Tell LingQ's importer to use Youtube's subtitles, not its own audio recognition

How do I tell LingQ’s YouTube importer to import Youtube’s auto-transcribed subtitles instead of transcribing in LingQ?

I imported a video into LingQ using the browser extension. The imported lesson starts like this:


Youtube’s auto-generated subtitles are more accurate and more useful, they start like this: (among other differences)

Note the kanji used for 皆さん as opposed to LingQ’s hiragana みなさん.

The next line starts like this on Youtube:
But this in LingQ. Note that LingQ missed the word えっと:

The problem is, despite better transcription being readily available – and presumably cheaper for LingQ to harvest instead of generating itself – I’m stuck with the inferior LingQ transcription.

Am I understanding this problem correctly? Is there a way for LingQ to import Youtube’s transcribed subtitles instead of generating its own?

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You cant change the importing preference on the official LingQ import tool. It will always attempt transcription if the video has autogen or no subtitles.

Your free options are to use a tool like Youtube DLP/browser techniques to access the subtitle files or to petition the LingQ staff to add a checkbox.

For the superior experience, there is always Rooster Tools

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You can also use Youtube Playlist Downloader, a freeware tool that allows you to download videos from Youtube, including whole playlists, as well as the subtitles. You have to specify the language and the program will download the subtitles and store them in a seperate srt-file, including timestamps. You can also let the program automatically convert the downloaded video into an audio file if you want to listen to it while underway.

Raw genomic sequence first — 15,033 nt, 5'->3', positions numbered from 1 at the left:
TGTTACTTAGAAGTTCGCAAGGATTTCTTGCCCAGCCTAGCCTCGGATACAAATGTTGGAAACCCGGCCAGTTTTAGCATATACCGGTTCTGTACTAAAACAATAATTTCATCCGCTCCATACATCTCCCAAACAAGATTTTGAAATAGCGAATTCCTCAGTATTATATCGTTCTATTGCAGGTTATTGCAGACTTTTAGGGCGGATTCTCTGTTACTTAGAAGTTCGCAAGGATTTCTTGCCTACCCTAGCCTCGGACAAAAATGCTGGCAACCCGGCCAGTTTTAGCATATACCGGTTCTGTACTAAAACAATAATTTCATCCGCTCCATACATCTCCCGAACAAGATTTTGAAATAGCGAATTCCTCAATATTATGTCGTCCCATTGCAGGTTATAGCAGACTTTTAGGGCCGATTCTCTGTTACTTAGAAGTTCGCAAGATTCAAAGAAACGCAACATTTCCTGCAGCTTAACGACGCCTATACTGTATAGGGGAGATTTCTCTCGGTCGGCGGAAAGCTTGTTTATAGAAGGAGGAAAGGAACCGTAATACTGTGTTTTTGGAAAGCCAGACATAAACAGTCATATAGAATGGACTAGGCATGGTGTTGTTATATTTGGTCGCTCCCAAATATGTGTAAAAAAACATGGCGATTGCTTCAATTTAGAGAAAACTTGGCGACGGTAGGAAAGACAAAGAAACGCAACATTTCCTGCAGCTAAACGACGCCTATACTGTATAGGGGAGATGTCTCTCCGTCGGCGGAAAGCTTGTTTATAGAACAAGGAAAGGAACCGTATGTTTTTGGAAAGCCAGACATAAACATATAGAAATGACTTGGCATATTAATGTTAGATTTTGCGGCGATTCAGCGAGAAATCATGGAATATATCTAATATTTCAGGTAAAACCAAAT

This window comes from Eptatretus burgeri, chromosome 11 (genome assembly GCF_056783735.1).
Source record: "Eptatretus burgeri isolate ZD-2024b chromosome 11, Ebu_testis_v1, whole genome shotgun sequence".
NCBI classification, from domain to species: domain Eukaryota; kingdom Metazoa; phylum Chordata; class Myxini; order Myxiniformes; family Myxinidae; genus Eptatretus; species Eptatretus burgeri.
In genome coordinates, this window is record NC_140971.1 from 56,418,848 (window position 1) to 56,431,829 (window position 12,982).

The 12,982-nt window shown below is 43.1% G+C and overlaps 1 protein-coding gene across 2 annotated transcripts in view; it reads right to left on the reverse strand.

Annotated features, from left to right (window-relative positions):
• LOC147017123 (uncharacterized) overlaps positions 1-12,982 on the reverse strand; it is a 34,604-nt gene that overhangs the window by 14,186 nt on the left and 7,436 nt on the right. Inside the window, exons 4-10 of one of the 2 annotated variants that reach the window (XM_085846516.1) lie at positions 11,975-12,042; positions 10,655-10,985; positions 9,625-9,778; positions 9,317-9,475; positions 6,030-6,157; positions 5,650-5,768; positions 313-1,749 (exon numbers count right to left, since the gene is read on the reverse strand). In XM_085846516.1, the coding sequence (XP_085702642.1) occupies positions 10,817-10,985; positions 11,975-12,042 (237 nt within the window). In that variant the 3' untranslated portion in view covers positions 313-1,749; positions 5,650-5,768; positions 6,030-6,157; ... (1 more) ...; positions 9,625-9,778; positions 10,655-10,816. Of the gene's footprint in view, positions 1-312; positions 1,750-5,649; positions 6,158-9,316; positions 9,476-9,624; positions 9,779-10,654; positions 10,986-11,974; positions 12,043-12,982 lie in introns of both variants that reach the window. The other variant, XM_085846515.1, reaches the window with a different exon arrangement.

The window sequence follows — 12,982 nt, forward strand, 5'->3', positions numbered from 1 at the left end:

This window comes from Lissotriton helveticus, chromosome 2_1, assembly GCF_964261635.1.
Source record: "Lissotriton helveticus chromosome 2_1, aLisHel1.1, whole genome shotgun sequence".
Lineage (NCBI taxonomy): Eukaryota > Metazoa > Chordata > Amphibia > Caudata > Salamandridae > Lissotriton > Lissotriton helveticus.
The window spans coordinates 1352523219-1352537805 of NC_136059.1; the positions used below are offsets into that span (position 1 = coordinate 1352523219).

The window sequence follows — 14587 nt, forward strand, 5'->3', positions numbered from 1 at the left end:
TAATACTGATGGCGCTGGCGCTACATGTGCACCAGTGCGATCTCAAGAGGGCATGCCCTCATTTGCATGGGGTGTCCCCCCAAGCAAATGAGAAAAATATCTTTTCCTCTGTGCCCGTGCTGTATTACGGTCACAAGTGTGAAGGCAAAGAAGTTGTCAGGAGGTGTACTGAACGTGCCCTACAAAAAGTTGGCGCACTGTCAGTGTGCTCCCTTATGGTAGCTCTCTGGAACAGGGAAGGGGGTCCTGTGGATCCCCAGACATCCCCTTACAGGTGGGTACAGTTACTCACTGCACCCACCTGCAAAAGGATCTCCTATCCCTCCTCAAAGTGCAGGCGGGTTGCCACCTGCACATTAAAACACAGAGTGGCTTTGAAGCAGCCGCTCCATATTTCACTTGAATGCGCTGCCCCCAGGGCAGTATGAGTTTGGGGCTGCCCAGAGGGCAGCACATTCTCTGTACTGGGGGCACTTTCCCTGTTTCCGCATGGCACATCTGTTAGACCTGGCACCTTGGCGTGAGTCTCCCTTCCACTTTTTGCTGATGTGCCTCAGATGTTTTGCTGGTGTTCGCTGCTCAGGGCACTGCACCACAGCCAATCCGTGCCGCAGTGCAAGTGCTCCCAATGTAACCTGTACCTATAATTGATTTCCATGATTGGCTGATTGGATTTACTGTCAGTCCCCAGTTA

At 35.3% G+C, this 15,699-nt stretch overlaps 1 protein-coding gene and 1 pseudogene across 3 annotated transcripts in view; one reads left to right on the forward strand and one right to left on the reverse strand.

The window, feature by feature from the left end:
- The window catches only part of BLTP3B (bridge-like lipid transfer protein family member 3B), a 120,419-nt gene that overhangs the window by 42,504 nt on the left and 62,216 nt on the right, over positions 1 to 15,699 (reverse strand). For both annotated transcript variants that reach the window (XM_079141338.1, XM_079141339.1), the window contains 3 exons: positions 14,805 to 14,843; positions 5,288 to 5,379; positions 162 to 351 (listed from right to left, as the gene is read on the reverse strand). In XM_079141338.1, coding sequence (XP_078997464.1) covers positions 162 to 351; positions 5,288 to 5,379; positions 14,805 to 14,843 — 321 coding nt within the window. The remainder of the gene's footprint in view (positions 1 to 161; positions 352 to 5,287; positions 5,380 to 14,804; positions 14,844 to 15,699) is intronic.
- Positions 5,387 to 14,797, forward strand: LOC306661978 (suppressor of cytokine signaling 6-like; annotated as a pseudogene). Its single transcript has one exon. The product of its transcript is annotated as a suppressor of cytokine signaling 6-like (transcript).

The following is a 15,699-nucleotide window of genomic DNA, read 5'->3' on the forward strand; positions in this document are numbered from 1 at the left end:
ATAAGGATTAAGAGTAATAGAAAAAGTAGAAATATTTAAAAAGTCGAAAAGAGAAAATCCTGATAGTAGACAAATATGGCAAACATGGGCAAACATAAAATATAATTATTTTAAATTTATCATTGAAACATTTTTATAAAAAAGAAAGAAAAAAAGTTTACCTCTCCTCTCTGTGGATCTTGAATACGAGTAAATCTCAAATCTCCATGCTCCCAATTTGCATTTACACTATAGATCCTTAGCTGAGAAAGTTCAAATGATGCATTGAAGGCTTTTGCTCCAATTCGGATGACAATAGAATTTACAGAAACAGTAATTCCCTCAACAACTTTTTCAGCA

Example srt-file excerpt

00:00:00,000 --> 00:00:05,030

00:00:05,030 --> 00:00:09,280

00:00:09,280 --> 00:00:15,140

00:00:15,140 --> 00:00:21,440

00:00:21,440 --> 00:00:26,320

00:00:26,320 --> 00:00:29,470

00:00:29,470 --> 00:00:31,290

00:00:31,290 --> 00:00:34,750

I can download subtitles files, but can I tell LingQ to use the timestamps from those files? So that I can click a line of dialogue and the player jumps to that position?

How does Rooster Tools implement this?

I’m wary of bad word splitting and transliteration in Rooster Tools because I’m not sure what tool it uses to generate those. I also use a variety of extensions in Edge (Chromium) so I’m concerned that Rooster Tools will be buggy or support will lag behind Firefox.

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Under import, select the first option. Via add file in the center you can select the srt file. Then add the respective Youtube link under video and create the lesson.

@Obsttorte thank you! This worked. I noticed you have the “Optimize with AI” features disabled. I have them enabled to get better word splitting, but it means I have to wait a couple minutes between importing and being able to use a lesson.

Do you recommend disabling “optimize word splitting using AI”?